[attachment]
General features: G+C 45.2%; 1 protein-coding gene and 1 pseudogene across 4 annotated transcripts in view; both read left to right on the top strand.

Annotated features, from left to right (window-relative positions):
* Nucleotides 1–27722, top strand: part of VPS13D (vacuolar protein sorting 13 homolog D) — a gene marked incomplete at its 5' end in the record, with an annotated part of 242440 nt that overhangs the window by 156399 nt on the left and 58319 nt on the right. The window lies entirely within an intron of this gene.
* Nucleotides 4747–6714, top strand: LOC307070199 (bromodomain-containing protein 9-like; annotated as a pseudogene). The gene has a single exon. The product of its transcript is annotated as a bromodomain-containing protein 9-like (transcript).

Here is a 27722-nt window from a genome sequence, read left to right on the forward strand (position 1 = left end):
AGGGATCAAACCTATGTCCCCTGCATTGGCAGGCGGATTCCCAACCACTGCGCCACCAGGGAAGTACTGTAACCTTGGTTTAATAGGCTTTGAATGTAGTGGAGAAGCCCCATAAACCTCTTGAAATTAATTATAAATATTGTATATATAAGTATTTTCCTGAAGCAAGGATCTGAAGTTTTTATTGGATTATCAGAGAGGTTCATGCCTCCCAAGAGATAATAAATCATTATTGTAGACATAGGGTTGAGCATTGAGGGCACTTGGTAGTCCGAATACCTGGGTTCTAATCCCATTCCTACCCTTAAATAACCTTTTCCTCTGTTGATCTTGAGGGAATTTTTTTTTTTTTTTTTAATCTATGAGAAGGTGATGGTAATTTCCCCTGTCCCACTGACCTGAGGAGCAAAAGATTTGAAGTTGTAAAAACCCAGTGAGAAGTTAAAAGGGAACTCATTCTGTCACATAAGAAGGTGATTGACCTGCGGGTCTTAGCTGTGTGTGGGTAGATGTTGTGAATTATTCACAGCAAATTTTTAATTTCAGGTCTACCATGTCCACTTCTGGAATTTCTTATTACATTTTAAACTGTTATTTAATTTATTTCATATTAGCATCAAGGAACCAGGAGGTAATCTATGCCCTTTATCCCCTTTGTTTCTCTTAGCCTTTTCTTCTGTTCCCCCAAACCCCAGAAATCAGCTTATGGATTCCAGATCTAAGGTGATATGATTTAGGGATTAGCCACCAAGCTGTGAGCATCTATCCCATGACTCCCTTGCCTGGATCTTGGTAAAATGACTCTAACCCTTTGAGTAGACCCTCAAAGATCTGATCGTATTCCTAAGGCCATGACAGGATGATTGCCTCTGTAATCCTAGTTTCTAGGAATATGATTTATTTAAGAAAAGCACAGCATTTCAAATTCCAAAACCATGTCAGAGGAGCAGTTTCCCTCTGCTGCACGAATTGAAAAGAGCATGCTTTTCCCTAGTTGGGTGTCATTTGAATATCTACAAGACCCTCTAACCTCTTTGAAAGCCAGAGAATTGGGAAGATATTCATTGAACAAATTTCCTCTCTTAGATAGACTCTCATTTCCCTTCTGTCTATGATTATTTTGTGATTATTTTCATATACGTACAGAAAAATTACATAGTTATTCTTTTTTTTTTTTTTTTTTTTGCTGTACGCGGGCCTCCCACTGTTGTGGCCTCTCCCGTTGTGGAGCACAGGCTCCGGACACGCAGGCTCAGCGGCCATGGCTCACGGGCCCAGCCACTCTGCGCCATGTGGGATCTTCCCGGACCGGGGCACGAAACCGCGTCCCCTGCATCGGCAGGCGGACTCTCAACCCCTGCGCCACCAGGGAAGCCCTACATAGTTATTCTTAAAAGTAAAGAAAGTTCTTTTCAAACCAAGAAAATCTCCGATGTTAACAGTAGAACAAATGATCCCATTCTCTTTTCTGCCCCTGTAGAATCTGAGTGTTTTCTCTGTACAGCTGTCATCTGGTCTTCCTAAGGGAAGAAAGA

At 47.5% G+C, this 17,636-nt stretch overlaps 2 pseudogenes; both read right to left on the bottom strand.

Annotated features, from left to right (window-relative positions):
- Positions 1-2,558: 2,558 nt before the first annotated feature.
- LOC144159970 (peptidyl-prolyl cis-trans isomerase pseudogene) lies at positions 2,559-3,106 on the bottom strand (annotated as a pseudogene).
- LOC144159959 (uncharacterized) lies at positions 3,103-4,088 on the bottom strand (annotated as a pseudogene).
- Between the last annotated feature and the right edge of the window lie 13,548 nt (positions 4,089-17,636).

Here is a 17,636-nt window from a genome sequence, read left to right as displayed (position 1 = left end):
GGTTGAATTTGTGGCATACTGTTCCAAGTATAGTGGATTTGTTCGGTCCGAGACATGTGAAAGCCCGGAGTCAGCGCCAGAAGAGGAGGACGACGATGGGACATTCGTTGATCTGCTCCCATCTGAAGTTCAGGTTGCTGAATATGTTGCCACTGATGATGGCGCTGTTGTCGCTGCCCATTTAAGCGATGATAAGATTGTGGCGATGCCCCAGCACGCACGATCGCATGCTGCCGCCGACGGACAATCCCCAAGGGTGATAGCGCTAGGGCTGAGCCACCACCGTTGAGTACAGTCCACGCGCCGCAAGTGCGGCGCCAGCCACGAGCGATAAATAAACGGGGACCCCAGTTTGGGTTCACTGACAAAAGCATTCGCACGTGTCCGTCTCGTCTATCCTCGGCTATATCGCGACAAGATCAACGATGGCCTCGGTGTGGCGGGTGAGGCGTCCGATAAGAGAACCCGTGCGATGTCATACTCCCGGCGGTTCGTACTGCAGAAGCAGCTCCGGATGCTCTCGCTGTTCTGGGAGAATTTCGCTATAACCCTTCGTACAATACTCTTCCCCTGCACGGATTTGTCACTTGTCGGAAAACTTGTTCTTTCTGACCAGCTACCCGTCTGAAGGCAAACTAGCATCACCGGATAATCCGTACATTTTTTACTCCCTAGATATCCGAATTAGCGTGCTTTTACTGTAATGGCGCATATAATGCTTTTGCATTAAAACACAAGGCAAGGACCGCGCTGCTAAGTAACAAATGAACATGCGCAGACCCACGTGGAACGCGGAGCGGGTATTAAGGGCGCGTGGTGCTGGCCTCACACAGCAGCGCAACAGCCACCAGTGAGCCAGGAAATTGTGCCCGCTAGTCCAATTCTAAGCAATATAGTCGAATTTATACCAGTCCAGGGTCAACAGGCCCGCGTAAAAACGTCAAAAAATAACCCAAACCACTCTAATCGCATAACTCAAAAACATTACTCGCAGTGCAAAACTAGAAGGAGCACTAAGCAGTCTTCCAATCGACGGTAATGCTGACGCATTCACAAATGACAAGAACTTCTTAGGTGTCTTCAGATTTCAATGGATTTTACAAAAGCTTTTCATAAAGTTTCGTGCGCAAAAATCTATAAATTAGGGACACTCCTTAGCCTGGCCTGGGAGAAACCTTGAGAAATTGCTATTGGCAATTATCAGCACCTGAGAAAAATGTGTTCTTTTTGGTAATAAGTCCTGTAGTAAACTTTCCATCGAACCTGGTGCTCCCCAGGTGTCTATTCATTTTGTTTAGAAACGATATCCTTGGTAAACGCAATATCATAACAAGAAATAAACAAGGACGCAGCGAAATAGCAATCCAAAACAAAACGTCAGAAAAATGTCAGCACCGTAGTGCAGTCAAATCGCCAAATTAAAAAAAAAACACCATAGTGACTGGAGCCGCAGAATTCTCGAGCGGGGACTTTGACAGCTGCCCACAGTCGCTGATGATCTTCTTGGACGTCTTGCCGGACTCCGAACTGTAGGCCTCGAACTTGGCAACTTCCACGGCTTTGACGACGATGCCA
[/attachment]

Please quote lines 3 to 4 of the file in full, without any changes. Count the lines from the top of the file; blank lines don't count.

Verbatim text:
* Nucleotides 1–27722, top strand: part of VPS13D (vacuolar protein sorting 13 homolog D) — a gene marked incomplete at its 5' end in the record, with an annotated part of 242440 nt that overhangs the window by 156399 nt on the left and 58319 nt on the right. The window lies entirely within an intron of this gene.
* Nucleotides 4747–6714, top strand: LOC307070199 (bromodomain-containing protein 9-like; annotated as a pseudogene). The gene has a single exon. The product of its transcript is annotated as a bromodomain-containing protein 9-like (transcript).